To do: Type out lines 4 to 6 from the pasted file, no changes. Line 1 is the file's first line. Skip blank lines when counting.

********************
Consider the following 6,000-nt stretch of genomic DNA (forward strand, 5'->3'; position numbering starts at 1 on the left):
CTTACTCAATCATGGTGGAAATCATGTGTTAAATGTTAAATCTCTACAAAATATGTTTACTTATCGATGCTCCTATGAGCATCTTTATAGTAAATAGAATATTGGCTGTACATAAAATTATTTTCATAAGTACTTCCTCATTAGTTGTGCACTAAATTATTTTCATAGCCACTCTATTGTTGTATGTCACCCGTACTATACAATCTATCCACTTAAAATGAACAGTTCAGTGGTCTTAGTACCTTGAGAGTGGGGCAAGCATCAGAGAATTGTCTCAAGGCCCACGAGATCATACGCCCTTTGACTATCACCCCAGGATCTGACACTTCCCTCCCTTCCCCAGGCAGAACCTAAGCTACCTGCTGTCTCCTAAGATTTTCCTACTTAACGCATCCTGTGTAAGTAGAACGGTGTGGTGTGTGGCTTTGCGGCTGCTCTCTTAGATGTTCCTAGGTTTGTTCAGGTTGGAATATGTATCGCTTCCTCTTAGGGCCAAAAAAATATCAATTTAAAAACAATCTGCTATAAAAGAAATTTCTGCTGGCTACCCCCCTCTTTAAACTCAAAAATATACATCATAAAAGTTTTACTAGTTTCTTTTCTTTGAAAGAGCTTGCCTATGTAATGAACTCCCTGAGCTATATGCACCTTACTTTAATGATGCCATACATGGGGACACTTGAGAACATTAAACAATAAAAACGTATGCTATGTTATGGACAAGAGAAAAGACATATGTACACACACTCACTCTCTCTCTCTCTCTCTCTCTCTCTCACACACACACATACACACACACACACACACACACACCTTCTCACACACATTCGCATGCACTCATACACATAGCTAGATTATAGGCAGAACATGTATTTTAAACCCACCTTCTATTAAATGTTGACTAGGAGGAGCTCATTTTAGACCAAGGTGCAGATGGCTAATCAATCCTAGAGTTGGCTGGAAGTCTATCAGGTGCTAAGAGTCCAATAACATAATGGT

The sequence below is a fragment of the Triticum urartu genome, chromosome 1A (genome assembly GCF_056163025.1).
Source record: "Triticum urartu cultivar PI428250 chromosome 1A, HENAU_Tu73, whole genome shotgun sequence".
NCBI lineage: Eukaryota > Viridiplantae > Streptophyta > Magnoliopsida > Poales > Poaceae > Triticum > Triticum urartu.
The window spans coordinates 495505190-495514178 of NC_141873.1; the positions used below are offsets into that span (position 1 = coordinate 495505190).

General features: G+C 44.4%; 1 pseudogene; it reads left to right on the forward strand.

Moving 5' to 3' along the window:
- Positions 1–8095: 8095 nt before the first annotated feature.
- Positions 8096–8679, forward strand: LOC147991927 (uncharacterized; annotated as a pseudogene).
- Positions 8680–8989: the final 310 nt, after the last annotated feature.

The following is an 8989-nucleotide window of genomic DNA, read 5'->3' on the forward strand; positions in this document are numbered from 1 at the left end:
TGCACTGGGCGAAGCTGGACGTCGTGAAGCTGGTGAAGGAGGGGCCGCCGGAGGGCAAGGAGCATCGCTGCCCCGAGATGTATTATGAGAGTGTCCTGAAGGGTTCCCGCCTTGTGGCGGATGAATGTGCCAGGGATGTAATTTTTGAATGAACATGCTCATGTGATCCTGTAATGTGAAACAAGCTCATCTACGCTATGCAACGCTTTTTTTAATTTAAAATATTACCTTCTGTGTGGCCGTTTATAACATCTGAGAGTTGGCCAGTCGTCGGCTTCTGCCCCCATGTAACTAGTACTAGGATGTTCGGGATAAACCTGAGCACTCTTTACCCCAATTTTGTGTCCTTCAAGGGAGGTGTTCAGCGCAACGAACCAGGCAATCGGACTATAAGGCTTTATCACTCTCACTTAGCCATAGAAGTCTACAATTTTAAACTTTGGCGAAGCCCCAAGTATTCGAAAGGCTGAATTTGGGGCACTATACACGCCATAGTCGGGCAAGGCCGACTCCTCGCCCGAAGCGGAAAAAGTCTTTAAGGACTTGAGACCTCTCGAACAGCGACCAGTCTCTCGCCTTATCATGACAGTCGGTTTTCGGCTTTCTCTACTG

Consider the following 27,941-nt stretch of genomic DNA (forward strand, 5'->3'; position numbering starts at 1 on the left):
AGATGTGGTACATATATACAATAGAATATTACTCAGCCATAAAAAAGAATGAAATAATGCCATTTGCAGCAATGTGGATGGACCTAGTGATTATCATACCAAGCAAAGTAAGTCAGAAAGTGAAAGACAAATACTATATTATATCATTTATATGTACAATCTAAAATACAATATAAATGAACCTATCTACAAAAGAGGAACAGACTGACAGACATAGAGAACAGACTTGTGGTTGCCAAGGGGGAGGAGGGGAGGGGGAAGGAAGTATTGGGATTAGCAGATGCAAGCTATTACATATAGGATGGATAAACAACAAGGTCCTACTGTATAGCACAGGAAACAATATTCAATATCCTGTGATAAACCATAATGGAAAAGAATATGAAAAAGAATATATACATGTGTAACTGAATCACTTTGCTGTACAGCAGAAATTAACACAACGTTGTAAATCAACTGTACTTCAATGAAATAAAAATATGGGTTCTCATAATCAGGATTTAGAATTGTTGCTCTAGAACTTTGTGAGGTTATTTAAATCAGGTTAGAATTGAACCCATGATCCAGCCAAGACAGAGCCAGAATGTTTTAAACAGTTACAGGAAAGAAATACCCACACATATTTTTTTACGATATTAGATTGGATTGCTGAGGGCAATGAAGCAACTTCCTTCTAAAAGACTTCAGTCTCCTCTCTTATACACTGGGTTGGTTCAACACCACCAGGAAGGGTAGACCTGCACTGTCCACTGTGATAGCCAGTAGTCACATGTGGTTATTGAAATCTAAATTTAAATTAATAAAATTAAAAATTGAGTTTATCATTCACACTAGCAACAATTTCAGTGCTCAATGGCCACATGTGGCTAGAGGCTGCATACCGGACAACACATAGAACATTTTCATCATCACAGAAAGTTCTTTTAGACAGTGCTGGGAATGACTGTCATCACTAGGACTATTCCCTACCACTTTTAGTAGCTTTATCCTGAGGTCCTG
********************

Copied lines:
Source record: "Triticum urartu cultivar PI428250 chromosome 1A, HENAU_Tu73, whole genome shotgun sequence".
NCBI lineage: Eukaryota > Viridiplantae > Streptophyta > Magnoliopsida > Poales > Poaceae > Triticum > Triticum urartu.
The window spans coordinates 495505190-495514178 of NC_141873.1; the positions used below are offsets into that span (position 1 = coordinate 495505190).